The Pier is something to do with going out too far, with attempting to reach the edge of the world and sailing off into the void. Baran and Kennedy propose to probe the “limit of human extent” and find the sweet spot beyond which “space opens up to the unknown, the unheard”. I’d imagine they have spent a long time in the studio working with various elaborate set-ups, which probably involve computers, cables, microphones, recording devices; a long chain of dependencies. They now believe that these “audio systems” they work with are equivalent to human systems, a challenging view which is vaguely alluded to in the press notes. I’d love to know more about what they mean. Any person’s life today is also a long chain of dependencies. But some of them are good dependencies; friends, family, the community, work, play, art. Perhaps Cray Twins are interested in other “systems”, including political and economic circumstances, which tend to involve dark forces and larger unknowns, operating well beyond our control. I am speculating now, but having interviewed Baran by email I have some inkling of his predispositions. If The Pier is indeed setting out to find the weak links, the point at which these systems begin to break down, that is a very intriguing proposition. That aim may not always be fully realised by the doomy abstract music on offer here, but it has resulted in a suitable soundtrack for the questing brain to ponder such imponderables.

I like the subtly disquieting cover photograph. It seems to show the contents of a house (including the kitchen sink) leaking out into the garden, a space which is so open it’s becoming the entire countryside. And there’s an odd visual glitch in the middle of the image, a reflection of something in glass that should not be there by rights. It could almost be a lost still from Tarkovsky’s Mirror. Or a very English take on the back cover image of Trout Mask Replica. From 24th March 2016.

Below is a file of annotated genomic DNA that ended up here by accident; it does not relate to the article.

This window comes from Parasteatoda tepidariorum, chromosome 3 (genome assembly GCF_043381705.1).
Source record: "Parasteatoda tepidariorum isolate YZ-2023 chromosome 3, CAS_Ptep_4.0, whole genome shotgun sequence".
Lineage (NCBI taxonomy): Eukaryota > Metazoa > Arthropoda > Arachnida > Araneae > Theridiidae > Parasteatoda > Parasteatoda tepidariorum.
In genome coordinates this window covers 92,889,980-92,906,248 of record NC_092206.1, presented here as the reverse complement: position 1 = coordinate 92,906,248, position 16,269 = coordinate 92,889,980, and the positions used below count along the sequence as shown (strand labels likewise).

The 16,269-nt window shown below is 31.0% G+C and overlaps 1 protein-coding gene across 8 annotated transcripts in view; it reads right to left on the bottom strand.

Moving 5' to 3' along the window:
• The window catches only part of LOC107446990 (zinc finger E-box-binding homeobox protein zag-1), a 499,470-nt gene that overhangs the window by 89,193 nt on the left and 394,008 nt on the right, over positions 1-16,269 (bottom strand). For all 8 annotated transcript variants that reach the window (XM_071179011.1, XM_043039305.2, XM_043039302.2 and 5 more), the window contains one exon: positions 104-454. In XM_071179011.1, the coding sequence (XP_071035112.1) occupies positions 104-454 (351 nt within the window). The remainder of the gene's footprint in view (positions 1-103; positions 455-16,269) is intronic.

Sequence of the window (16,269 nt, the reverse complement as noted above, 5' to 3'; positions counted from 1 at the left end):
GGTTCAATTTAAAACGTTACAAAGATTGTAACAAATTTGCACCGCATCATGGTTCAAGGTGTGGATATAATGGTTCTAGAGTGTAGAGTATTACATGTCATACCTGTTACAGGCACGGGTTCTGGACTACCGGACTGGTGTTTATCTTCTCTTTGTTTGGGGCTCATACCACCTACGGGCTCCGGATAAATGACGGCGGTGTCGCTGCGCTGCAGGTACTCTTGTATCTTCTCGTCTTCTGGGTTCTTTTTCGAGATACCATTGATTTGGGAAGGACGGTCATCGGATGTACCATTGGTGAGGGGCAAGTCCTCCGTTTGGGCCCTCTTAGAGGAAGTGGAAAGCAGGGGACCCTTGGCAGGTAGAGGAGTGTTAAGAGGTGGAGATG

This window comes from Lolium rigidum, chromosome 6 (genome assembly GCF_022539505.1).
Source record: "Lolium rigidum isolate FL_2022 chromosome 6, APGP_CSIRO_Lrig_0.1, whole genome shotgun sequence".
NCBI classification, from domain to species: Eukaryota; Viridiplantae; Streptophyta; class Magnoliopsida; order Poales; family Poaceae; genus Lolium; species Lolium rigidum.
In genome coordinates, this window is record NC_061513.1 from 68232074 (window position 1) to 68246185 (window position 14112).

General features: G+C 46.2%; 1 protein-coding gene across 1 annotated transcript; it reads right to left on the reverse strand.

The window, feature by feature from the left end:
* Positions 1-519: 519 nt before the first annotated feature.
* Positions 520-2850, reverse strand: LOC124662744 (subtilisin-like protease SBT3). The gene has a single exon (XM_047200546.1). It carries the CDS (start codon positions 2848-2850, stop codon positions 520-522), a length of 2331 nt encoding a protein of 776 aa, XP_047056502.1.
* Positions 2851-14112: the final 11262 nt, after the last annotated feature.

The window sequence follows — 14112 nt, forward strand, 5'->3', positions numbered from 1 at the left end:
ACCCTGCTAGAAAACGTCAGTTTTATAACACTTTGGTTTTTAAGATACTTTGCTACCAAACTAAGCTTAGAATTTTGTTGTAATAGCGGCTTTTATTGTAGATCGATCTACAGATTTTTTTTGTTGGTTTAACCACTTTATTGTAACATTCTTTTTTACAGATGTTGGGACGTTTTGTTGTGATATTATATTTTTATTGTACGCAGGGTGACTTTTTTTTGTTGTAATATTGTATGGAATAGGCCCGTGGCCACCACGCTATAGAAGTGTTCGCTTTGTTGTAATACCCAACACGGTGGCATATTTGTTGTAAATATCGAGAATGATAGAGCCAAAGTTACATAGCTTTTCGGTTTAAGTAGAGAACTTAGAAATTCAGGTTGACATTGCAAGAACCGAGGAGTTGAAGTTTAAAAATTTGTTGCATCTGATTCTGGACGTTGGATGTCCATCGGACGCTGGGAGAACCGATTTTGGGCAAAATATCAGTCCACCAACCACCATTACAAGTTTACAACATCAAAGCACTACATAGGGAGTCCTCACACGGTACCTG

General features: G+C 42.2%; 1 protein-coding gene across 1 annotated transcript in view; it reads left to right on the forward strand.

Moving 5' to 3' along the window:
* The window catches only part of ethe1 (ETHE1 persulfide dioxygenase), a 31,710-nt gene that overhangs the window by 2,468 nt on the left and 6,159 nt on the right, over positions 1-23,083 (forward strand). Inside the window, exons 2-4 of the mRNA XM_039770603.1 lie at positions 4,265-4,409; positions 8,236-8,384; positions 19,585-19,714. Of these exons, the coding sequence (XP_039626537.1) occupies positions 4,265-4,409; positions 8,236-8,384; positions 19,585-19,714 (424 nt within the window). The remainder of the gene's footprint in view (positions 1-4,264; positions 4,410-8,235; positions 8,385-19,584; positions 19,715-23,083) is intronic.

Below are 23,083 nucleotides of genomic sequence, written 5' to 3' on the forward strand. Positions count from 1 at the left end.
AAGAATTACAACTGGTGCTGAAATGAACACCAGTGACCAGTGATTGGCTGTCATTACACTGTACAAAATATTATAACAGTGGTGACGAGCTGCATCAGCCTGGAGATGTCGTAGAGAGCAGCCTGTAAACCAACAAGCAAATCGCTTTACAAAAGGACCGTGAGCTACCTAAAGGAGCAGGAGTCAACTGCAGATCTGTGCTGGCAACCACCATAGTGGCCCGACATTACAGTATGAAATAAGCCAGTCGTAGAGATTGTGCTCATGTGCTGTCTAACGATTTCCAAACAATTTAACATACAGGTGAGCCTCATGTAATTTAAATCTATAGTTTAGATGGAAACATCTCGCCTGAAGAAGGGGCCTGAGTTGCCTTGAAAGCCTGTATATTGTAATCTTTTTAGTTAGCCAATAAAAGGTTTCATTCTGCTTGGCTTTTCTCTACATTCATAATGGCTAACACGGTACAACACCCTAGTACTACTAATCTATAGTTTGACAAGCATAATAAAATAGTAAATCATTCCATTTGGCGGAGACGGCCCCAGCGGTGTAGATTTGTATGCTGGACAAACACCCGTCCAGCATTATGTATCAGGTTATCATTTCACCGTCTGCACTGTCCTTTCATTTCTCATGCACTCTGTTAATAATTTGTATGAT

Hurricane Fighter Plane


Austrian multi-media performer Opcion might be Nikos Zachariadis, who has previously traded his brand of harsh techno-inflected noises as Ab-Hinc and Canc. Finding a lot to get my teeth into on his vinyl slab Monos/Und (GOD RECORDS GOD32), his full-length debut performing as Opcion, following a couple of short tracks he threw onto the Schiizo Box compilation for Rock Is Hell records in 2014.

On the A side of this platter, he treats us to three solo bursts called simply ‘Monos’ 1-3, exhibiting various aspects of his grim, pared-down and frowny approach to dark ambient electronic noise, sometimes punching home his abstracted messages with nasty fuzzed-up beats and mind-numbing loops. ‘Monos 2’ is the most successful instance here, delivered with a near-merciless approach that will mangle the nerves of any sensitive listener; plenty of razor-sharp tension and dread in every disquieting second of noise. Throughout, it’s interesting to note Opcion’s refusal of conventional structure, and he attempts to break as many rules as possible about form and progression in the space of five minutes.

The B side contains the fruit of his collaborations with three European musicians, duets with Maja Osojnik, Bernhard Loibner and Kurt Bauer. One assumes they improvised together at some point, but it’s hard to tell from the finished works which have been severely distressed, processed, and re-edited to a radical degree. Maja Osojnik recently released the astonishing Let Them Grow, and her versatility with instruments and sound is stretched to the limit on ‘N MO’. Over five minutes of lurching and straining ugliness, driven into a schizophrenic state by Opcion’s over-zealous editing.

Bernhard Loibner’s electric bass is mutated into an alien presence on ‘N BL’, where once again the reconstruction process has been designed for extreme dynamics and maximum shock value, by turns soothing the listener with sweet drones and pummelling us with animalistic roars and heavy poundage to the chest. Kurt Bauer’s violin is likewise twisted beyond any recognisable form on ‘N KB’, demonstrating that the trend of Opcion’s remix strategy leans towards the production of strange and unnatural sounds, with no attempt to realistically capture the voice of any given instrument.